You may require the services of our sworn translators (sworn in the High Court of South Africa) if you need a legal document translated for use in court or for other legal purposes. The Department of Home Affairs in South Africa requires sworn translations of documents used for permanent residency and citizenship applications and applications for overseas work permits may also call for sworn translations. A sworn translation must bear the stamp and signature of who is officially registered and therefore classified as a Sworn Translator. We are regularly asked for "certified", "official" or "legal" translations. For many of the individuals requesting the service, it is the first time that they have come across such terms and, as such, will need to fully understand what is being requested of them.As a starter, you should always ensure that you verify the type of legalisation required for your translated documents prior to authorising the work as the level of legalisation varies depending on the nature of the document and the purpose for which it is being translated and legalised.Certified TranslationA certified translation is the translation of a document which is typically required for official use by a non-governmental organisation. Translations are usually required to be certified by institutions such as universities, schools, insurance providers or potential future employers.Legalisation /ApostilleThis level of certification is required for documents which are to be used overseas with countries working in compliance with the Hague Convention. Examples of documents falling into this category include those supporting an overseas marriage, adoption, visa or job application. The process essentially involves the same steps as those for notarisation in which the original document would be needed. The documents resulting from this process are then sent to the Foreign and Commonwealth Office. The official acting on behalf of the Foreign and Commonwealth Office completes a final document which confirms that the Notary signing the notarisation had the authority in which to do so. This final document acts as proof that all legal avenues have been completed and that the authenticity of the document should not be contested.Notarised TranslationNotarised translations are often required by formal governmental and legal bodies. The process of notarisation is more formal than that required for certification. Notarisation of translation involves the translator of the document/s or Iservice Translation attending the offices of a Public Notary and declaring both on oath and in writing that the translation is a true and honest translation. The Notary will then mark the translation accordingly with a certified stamp. It is often the case that original documents are required for this purpose. For this reason, you should always check with the body requesting the legalisation.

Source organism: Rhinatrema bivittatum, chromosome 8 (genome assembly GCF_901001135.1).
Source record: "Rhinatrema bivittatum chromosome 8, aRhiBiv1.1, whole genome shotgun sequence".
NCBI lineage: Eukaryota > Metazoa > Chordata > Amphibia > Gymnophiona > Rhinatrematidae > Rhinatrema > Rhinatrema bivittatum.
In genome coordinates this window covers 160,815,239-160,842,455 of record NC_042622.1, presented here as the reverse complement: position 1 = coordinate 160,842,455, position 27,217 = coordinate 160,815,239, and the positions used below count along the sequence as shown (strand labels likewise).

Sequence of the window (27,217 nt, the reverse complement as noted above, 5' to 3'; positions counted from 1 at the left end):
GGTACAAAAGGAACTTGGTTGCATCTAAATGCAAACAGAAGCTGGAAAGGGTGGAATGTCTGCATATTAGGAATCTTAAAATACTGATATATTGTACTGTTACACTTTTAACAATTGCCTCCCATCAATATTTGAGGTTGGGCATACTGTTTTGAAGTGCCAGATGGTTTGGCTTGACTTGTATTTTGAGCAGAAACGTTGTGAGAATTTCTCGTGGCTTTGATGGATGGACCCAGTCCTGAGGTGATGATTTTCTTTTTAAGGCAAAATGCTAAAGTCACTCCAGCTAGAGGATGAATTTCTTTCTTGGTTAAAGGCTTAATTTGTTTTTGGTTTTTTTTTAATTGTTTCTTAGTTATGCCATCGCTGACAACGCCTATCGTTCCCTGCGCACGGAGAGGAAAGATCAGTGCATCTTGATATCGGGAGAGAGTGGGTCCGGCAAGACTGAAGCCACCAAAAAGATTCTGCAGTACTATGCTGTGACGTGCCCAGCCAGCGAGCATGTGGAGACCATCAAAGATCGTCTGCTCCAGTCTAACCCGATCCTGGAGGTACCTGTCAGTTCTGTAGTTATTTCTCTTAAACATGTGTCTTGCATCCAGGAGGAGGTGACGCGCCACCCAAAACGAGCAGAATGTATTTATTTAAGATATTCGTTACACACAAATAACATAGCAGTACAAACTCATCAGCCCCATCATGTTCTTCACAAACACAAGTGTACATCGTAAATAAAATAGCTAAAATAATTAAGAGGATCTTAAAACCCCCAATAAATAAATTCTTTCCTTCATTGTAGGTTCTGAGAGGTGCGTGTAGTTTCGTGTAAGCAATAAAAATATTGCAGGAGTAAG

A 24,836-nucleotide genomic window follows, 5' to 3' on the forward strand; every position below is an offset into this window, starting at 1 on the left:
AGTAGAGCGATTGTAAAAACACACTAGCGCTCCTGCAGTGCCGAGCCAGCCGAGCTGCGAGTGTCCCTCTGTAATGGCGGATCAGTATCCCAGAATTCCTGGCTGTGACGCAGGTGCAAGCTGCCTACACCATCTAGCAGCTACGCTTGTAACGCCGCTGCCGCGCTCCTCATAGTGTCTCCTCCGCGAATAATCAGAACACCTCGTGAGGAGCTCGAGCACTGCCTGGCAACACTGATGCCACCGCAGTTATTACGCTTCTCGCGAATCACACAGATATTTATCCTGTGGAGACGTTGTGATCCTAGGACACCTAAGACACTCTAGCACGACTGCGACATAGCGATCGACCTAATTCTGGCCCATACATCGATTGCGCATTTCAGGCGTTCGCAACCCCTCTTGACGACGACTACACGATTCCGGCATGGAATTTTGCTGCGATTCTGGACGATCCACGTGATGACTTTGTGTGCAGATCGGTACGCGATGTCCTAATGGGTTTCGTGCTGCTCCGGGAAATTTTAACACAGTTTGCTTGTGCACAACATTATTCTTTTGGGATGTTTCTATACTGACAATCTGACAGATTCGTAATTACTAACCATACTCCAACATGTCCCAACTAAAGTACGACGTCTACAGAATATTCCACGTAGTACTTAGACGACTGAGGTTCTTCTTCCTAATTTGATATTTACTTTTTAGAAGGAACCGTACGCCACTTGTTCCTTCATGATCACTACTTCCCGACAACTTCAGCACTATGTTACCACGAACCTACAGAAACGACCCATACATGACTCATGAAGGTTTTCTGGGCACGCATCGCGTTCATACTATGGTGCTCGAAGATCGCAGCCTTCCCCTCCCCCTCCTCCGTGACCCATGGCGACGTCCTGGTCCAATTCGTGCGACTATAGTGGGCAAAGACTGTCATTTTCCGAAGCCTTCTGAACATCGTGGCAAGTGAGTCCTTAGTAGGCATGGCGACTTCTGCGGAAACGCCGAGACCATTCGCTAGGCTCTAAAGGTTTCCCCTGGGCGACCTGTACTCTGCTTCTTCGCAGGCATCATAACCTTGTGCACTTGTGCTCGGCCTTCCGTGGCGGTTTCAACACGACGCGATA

When you request a free, no-obligation quote, we will provide you with a detailed pricing quote.
For an official quotation I would need the original document/s scanned and emailed in any format
that needs to be translated in order to do a computer word count for an official quotation.
Unit 9, Nottinghill Complex,
+27 (0) 82 741 2206